The thesis of the book is that since attending a residential school was not a universally horrifying and soul-destroying experience, although it undoubtedly was for some, it is a politically convenient but unevidenced leap to lay the damaged societies of today so confidently wholesale at the doorsteps of the residential schools. Learned helplessness benefits no one.

    I agree certainly with your pointing out that you can’t condemn actions in the past without knowing what choices were available at the time to decision-makers….and the resources they had to carry out the various competing choices. They made the best decision they could, and they did a better job at it than they are given credit for in the Standard Narrative from TRIC’s Summary and Legacy volumes.

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    • Coincidentally enough, in the wake of the Kamloops non-story I was the facilitator for an online colloquium involving Clifton; so I’m at least somewhat familiar with the cherry-picking in the TRC’s summary report. But I’d like to shift our discussion, if I may, to the current drift towards resegregation. As Pam points out in her comment on this post – see below – some Canadian colleges have begun to designate indigenous-only on-campus housing. I’m loath to conjecture out loud whether this will ameliorate or exacerbate the isolation of indigenous students, so for once I’ll keep my unqualified view to myself.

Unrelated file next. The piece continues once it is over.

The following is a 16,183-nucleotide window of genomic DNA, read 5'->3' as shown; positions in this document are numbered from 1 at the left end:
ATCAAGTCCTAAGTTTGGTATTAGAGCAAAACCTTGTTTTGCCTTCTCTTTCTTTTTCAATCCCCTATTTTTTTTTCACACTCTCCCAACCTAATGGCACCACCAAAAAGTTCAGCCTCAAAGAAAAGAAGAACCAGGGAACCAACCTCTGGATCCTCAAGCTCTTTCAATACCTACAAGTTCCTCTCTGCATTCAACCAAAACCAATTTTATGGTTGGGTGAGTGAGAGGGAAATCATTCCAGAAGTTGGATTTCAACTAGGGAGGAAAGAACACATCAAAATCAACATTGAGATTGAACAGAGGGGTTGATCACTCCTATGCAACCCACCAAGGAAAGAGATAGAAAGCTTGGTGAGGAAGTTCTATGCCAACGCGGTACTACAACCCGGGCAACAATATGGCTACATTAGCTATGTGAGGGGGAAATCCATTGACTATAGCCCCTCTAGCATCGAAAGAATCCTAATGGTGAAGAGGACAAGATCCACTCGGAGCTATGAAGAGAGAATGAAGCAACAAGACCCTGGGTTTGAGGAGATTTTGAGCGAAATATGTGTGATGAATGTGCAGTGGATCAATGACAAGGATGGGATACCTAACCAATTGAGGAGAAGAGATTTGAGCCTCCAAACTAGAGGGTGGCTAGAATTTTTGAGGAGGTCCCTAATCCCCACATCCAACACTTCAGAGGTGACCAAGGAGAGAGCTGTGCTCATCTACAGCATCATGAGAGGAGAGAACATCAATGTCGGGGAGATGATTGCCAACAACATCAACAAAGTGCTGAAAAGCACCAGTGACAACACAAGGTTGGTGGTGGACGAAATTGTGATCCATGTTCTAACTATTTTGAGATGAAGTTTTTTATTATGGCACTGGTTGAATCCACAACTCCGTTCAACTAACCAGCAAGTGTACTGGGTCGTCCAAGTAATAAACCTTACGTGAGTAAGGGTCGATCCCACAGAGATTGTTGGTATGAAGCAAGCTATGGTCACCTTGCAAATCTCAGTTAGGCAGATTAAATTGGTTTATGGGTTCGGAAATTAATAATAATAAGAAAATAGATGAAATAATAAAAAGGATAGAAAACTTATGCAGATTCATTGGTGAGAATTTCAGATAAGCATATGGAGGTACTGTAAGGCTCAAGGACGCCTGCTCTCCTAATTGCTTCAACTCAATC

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      • This post from Jerry Coyne’s Why Evolution is True speaks to both the Widdowson case and to your thoughtful and thorough response to my question about culturally safe accommodation. For those who don’t know, Prof.Coyne is emeritus at The University of Chicago, a university that figures prominently (and almost alone in the U.S. these days) as a beacon of academic freedom.

        https://whyevolutionistrue.com/2022/01/16/one-again-diversity-training-doesnt-work-ditto-with-microaggression-training-implicit-bias-training-or-any-mandatory-dei-training/
        (The title of the post should be “Once again . ..” but I’ve left it uncorrected to make sure the URL works.)
        He cites Real Clear Science and I recommend the whole post for the references.

        Particularly, Coyne recommends (direct quotation between ***’s):